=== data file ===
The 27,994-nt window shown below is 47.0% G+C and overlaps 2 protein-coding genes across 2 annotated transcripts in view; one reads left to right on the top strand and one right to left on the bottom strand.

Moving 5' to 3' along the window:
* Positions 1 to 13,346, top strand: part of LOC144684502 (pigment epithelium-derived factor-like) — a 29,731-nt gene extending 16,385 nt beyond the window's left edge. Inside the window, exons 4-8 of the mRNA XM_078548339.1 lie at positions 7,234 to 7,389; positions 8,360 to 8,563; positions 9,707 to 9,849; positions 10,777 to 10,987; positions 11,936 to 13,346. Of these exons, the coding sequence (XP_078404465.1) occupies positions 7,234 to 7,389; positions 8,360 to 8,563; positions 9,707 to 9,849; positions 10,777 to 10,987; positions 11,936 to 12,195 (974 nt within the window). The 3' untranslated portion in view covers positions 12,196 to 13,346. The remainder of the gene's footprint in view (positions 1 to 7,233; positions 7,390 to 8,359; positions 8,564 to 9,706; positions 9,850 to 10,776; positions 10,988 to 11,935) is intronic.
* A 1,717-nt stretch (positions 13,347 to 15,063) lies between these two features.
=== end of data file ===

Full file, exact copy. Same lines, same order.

The 27,994-nt window shown below is 47.0% G+C and overlaps 2 protein-coding genes across 2 annotated transcripts in view; one reads left to right on the top strand and one right to left on the bottom strand.

Moving 5' to 3' along the window:
* Positions 1 to 13,346, top strand: part of LOC144684502 (pigment epithelium-derived factor-like) — a 29,731-nt gene extending 16,385 nt beyond the window's left edge. Inside the window, exons 4-8 of the mRNA XM_078548339.1 lie at positions 7,234 to 7,389; positions 8,360 to 8,563; positions 9,707 to 9,849; positions 10,777 to 10,987; positions 11,936 to 13,346. Of these exons, the coding sequence (XP_078404465.1) occupies positions 7,234 to 7,389; positions 8,360 to 8,563; positions 9,707 to 9,849; positions 10,777 to 10,987; positions 11,936 to 12,195 (974 nt within the window). The 3' untranslated portion in view covers positions 12,196 to 13,346. The remainder of the gene's footprint in view (positions 1 to 7,233; positions 7,390 to 8,359; positions 8,564 to 9,706; positions 9,850 to 10,776; positions 10,988 to 11,935) is intronic.
* A 1,717-nt stretch (positions 13,347 to 15,063) lies between these two features.